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Five ways to stay insured after college graduation

healthinsurance.org offers tips for young adults

Minneapolis, MN – Graduation season has commenced, and as college seniors plan their next steps, healthinsurance.org has five tips for staying insured during this transition.

Known as “young invincibles,” young adults are not always convinced that purchasing health insurance is a good value. But since the passage of the Affordable Care Act (ACA), choosing new coverage – or holding on to existing coverage – has become much easier.

“Even if you are young and healthy, going without coverage can be costly,” said Louise Norris, a licensed agent and analyst for healthinsurance.org. “This is an exciting time, and starting off on the right foot means thinking about your financial future. An accident or serious illness while uninsured could lead to costly medical bills that would set you back.”

Here are five ways for college grads to avoid a gap in coverage:

Stay on your parent’s insurance. Before the ACA, it was common for health insurance plans to drop dependents as soon as they graduated college. But the ACA changed that, requiring almost all health plans that offer dependent coverage to allow young adults to remain on a parent’s plan until they turn 26. If young adults have coverage under a parent’s plan, graduation no longer requires a mad scramble to find new health insurance.

Buy an individual plan on the ACA marketplace. For new grads wanting robust coverage, an ACA plan covering essential health benefits and pre-existing conditions could be an ideal solution. ACA plans are available in every state, either through a state-run exchange or HealthCare.gov.  Income-based premium subsidies and cost-sharing reductions are available through the exchange to make coverage and care more affordable.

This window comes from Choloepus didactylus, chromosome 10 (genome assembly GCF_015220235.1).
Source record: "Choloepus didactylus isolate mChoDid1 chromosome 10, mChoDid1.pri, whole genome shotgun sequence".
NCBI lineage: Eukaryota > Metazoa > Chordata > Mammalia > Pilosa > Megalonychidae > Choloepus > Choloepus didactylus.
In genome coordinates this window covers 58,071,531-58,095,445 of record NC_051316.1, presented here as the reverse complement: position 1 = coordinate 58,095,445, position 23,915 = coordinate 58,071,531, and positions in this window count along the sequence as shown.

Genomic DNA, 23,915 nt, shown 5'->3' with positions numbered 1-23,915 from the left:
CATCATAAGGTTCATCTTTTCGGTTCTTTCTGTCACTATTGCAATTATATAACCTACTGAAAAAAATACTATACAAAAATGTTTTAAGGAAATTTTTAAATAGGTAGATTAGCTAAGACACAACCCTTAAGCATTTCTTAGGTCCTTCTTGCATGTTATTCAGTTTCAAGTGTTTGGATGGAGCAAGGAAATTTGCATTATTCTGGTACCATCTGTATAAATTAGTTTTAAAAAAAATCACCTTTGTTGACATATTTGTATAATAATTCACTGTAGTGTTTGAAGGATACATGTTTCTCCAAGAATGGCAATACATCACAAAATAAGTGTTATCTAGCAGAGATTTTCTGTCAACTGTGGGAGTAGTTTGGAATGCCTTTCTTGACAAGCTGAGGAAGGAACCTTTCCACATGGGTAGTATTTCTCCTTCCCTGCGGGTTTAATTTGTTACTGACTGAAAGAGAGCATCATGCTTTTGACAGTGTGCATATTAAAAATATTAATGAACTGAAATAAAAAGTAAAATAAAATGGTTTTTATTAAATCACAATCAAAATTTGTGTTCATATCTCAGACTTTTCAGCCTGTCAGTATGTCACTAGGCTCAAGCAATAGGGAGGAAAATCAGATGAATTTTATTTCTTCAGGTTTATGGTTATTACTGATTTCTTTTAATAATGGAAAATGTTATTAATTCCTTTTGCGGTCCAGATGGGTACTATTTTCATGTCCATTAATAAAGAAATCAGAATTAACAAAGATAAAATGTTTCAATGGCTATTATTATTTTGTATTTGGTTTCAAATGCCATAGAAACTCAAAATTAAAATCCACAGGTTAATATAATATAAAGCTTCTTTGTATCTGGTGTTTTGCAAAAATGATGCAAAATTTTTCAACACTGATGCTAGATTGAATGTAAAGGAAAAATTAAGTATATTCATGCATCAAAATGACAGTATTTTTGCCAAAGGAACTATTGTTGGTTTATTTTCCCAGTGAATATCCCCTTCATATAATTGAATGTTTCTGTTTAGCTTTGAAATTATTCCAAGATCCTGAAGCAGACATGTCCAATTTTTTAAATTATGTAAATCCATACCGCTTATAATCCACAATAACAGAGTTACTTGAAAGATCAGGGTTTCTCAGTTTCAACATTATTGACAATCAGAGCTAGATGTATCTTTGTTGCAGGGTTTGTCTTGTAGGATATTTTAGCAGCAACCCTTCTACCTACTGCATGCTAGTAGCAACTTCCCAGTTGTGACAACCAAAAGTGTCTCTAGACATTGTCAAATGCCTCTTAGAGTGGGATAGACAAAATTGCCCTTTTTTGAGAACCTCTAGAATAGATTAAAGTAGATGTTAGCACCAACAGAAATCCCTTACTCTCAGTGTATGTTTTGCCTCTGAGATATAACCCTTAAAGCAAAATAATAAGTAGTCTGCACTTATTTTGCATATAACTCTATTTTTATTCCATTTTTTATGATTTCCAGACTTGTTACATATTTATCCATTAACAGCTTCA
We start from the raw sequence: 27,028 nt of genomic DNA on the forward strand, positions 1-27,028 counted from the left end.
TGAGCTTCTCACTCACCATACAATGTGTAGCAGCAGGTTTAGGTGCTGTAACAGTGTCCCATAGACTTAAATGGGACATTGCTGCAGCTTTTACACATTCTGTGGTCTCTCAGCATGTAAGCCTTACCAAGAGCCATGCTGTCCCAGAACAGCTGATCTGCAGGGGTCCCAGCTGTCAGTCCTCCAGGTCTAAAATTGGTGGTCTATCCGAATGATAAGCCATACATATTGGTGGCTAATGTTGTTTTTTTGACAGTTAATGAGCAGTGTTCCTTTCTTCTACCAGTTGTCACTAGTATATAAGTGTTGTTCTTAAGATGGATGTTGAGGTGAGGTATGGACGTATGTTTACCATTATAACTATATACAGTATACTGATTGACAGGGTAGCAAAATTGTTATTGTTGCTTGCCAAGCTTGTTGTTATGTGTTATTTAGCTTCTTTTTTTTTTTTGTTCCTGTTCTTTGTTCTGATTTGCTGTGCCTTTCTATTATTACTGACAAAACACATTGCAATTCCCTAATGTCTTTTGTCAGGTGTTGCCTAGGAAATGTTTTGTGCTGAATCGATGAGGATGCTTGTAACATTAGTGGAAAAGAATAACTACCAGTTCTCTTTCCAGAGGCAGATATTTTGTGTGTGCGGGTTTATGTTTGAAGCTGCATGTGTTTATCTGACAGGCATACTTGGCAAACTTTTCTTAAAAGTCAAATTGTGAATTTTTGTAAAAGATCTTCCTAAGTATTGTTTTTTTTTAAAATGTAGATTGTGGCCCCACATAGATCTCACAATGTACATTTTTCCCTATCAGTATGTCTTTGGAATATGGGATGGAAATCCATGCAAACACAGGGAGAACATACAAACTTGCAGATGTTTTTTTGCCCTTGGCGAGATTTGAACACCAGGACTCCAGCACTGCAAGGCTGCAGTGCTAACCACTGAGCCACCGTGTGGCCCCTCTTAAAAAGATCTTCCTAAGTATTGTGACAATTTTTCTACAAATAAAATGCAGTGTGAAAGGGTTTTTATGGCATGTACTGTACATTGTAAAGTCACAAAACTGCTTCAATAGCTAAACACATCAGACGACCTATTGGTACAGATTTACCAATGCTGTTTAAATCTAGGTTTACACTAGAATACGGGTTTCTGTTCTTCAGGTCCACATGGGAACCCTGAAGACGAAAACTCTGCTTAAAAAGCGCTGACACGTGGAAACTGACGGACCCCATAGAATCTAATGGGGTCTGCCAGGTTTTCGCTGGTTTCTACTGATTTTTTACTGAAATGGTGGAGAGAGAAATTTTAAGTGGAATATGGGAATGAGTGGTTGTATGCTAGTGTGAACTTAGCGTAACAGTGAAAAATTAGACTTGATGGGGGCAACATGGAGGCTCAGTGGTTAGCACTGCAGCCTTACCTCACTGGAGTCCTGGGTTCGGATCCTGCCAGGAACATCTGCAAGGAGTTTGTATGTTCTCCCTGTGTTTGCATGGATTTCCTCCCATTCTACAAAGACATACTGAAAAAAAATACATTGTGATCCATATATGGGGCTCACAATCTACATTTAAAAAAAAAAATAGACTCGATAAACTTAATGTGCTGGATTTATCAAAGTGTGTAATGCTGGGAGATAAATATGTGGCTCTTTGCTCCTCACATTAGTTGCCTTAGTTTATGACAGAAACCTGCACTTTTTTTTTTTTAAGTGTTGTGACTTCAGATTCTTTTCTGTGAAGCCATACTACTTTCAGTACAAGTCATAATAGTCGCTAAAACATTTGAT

“Thanks to a new federal law, individual health insurance has never been more affordable,” Norris said. “The American Rescue Plan enhanced the ACA’s premium subsidies to make coverage more affordable for young adults –and frankly anyone –who have to buy their own health insurance.”

Purchase a short-term plan. Short-term health insurance can tide college graduates over until another policy kicks in. Even for grads who have a job lined up right away, employers often have a waiting period before health insurance coverage is available to new hires. Short-term health insurance is designed for exactly that sort of scenario, and it can be easy on the wallet.

Check Medicaid eligibility. Medicaid is a health insurance program for low-income individuals and those with disabilities. It covers pre-existing conditions, and enrollment is available year-round.

In 38 states, Medicaid has been expanded to cover all adults with income up to 138 percent of the poverty level. In 2022, that’s $18,754 for a single individual (it’s higher in Alaska and Hawaii). For a new grad living in a state where Medicaid has been expanded, this could be a perfect solution during the time it might take to find a job.

Get coverage through a new employer. Getting health coverage through an employer is probably the path that most college grads envision, and it’s an excellent option if it becomes available. Employer-sponsored health insurance generally offers substantial benefits, and employers typically pay a large portion of the premiums.

Healthinsurance.org provides free, online resources for consumers, , including information about individual health insurance, major medical insurance and affordable medical insurance.


Contact:

Amy Fletcher Faircloth [email protected]

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